Mental health and coaching



Mental Health and Coaching? Breaking Down 4 Common Myths

For many, the word “coach” may evoke images of the friendly teacher who ran you through drills during high school practice. Or it might conjure up visions of a life coach who helps inspire clients to reach their goals using positive affirmations, or a career coach focused solely on work-related challenges.I’ve noticed some common misconceptions about mental health and coaching. Some folks believe coaches are unqualified, or that they use a generic, one-size-fits-all approach with clients.


And while some coaches may fit that description, that is a generalisation. Coaches are specially trained professionals who help their clients develop greater awareness in themselves and implement effective tools to better manage their lives. This type of coaching is designed not only to get you back on track when you’ve lost your way, but to help you create a more rewarding, purpose-driven life.


Below, we debunk some of the top myths about mental health coaches.


Myth #1: A Coach Can’t Help with “Real” Mental Health Issues

While coaches aren’t therapists, they draw on principles and practices from evidence-based therapies such as cognitive behavioral therapy (CBT), acceptance and commitment therapy (ACT), and dialectical behavior therapy (DBT).


Extensive research backs the use of these interventions in a clinical setting to treat conditions like depression and anxiety. And emerging research on coaches’ use of these techniques for common problems like stress is promising.


Unlike therapists, coaches don’t specialize in treating complex clinical problems. However, they do help clients manage emotions, challenge negative thinking patterns, improve relationship skills, and reduce stress and anxiety — all of which bolsters mental health.


Myth #2: Coaches Aren’t Highly Trained

A common preconceived notion about coaches is that they aren’t highly qualified professionals. In reality, coaches undergo extensive vetting, credentialing, and training. But you must check their credentials- as the profession is still unregulated. A qualified coach must have graduated from a program accredited by the International Coach Federation (ICF), one of the most rigorous and renowned professional coaching organizations worldwide.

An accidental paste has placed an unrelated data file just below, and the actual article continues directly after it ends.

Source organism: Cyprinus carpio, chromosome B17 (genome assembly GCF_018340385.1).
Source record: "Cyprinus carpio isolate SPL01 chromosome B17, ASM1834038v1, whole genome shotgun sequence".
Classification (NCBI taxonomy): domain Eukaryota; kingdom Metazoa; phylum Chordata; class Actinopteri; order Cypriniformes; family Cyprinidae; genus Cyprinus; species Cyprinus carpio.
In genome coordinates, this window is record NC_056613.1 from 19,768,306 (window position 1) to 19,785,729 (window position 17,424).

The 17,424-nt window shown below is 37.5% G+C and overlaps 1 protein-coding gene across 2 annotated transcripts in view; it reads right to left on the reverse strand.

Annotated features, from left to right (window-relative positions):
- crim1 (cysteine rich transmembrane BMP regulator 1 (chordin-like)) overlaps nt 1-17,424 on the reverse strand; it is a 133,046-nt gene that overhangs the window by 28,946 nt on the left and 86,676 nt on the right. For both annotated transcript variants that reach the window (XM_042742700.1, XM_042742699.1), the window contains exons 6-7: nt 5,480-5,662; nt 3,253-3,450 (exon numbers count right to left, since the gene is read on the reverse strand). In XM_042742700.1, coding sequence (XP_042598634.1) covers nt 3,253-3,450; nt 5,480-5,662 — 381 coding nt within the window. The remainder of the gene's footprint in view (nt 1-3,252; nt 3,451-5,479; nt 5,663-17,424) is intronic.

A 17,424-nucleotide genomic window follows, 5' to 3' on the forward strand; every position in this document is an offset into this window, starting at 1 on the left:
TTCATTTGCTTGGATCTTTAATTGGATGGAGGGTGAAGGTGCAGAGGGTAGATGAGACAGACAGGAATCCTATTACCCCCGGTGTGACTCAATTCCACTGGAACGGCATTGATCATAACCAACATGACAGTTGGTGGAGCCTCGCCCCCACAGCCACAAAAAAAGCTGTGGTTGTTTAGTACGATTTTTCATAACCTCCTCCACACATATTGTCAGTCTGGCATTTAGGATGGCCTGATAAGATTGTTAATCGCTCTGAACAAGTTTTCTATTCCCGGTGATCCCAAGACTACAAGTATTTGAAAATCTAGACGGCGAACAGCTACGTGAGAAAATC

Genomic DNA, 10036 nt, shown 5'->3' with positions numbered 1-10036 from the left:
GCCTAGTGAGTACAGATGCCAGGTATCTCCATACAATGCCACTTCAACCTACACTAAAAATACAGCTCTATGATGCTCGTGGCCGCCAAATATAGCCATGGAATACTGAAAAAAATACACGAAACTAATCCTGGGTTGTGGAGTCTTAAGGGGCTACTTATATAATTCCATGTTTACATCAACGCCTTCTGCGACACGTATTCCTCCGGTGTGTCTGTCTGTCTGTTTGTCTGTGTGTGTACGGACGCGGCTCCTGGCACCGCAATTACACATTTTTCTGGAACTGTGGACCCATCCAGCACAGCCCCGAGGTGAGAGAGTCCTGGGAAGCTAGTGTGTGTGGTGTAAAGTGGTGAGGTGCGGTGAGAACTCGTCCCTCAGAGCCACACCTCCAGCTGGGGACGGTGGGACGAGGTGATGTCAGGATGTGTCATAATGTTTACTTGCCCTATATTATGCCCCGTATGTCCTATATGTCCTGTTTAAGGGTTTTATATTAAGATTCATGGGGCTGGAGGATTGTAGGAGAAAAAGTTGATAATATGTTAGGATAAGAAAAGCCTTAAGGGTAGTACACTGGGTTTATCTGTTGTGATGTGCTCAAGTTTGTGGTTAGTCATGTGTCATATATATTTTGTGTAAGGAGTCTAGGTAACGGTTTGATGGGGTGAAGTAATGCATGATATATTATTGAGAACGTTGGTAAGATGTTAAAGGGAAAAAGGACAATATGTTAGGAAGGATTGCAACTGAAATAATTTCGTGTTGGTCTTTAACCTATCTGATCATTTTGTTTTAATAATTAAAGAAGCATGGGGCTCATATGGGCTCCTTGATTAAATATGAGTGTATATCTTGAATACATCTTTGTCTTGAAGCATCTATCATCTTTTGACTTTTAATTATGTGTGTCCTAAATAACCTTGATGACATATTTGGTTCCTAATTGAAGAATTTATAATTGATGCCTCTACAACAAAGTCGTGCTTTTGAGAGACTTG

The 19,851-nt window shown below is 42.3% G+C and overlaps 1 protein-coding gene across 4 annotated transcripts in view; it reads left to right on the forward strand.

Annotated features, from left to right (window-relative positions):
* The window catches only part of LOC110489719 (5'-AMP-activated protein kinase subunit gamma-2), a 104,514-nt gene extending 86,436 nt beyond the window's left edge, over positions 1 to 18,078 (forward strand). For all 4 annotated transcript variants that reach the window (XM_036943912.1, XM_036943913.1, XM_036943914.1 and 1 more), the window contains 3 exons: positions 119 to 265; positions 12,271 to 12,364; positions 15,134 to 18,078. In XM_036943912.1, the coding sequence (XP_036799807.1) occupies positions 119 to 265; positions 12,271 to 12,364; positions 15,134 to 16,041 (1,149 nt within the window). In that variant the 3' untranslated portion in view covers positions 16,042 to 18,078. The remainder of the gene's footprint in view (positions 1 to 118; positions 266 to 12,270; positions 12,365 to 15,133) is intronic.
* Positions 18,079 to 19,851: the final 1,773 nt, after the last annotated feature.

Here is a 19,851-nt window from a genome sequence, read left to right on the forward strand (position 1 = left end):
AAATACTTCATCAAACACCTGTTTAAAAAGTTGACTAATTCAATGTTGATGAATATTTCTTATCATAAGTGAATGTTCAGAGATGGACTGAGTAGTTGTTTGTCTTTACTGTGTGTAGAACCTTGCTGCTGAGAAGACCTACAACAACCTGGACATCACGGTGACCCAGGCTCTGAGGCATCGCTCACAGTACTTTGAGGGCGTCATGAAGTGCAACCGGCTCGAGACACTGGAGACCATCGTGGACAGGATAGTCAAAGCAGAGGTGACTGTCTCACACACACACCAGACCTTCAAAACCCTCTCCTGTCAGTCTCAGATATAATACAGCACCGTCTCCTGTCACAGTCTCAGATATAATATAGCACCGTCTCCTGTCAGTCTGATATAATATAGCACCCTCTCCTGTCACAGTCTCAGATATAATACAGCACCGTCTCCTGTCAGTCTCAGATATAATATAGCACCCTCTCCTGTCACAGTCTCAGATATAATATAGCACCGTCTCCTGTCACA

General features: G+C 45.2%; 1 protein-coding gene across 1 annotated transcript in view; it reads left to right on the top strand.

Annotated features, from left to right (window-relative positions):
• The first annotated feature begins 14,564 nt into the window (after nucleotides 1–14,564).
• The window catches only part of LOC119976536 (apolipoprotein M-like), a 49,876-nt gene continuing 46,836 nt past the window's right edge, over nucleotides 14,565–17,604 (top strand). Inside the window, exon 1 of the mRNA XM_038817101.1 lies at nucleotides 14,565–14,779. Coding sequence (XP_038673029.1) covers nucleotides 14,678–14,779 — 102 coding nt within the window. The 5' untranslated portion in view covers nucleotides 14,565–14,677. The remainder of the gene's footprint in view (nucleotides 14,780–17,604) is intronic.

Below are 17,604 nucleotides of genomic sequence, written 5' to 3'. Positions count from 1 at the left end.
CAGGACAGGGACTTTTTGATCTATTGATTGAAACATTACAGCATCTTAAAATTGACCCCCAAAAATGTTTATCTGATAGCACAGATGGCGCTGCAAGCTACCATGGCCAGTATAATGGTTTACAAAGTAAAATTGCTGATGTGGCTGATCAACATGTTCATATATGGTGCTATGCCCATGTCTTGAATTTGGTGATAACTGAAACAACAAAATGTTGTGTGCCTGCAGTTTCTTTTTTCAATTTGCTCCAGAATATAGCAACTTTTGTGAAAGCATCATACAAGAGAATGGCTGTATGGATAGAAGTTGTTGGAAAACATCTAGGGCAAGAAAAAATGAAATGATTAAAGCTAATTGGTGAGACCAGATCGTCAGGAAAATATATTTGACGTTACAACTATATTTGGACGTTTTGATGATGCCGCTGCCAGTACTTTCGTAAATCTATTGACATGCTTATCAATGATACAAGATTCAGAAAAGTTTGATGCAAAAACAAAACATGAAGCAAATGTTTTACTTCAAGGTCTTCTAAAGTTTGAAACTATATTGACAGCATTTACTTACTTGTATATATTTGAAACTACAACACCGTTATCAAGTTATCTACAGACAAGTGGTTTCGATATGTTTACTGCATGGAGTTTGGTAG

And just like therapists, coaches are trained to maintain professional boundaries and confidentiality in their relationships with clients.


Myth #3: Coaches Use a One-Size-Fits-All Approach

Another recurring misconception is that coaches rely on generic, one-size-fits-all techniques with clients. But like therapists, coaches rely on well-established codes of ethics plus evidence-based techniques, while tailoring their approaches to best serve each client’s unique needs and circumstances. Much like therapists, coaches listen deeply to their clients to gain an understanding of their personal needs, challenges, and hopes.


Based on each client’s particular set of circumstances, coaches also do the following:


Ask powerful questions. Coaches ask the kinds of questions that help clients see themselves in new ways and open up new avenues for transformation.


They introduce new perspectives and skills to help clients develop evidence-based skills to help them overcome obstacles they’re facing. They also provide a fresh perspective to help their clients reframe their thinking and address problems more effectively.




Myth #4: Seeing a Therapist is Always the Best Option

Mental health is on a spectrum, and psychotherapy may not be the best behavioral health option for your specific needs and challenges. Or, perhaps you met with a therapist previously to better understand the effects of past experiences on your life, and are now in a position to focus more on personal and professional development. While therapy can be a great fit for many people, for others, there are numerous indicators that coaching may be a better match. These include:


The mental and emotional health challenges you’re dealing with are on the mild end of the spectrum.


You prefer a shorter-term approach to personal growth and development.


You want to improve your stress management or work-life balance


You want help in clarifying your values, goals, and purpose.


You’re interested in learning practical, actionable ways to address your personal and professional challenges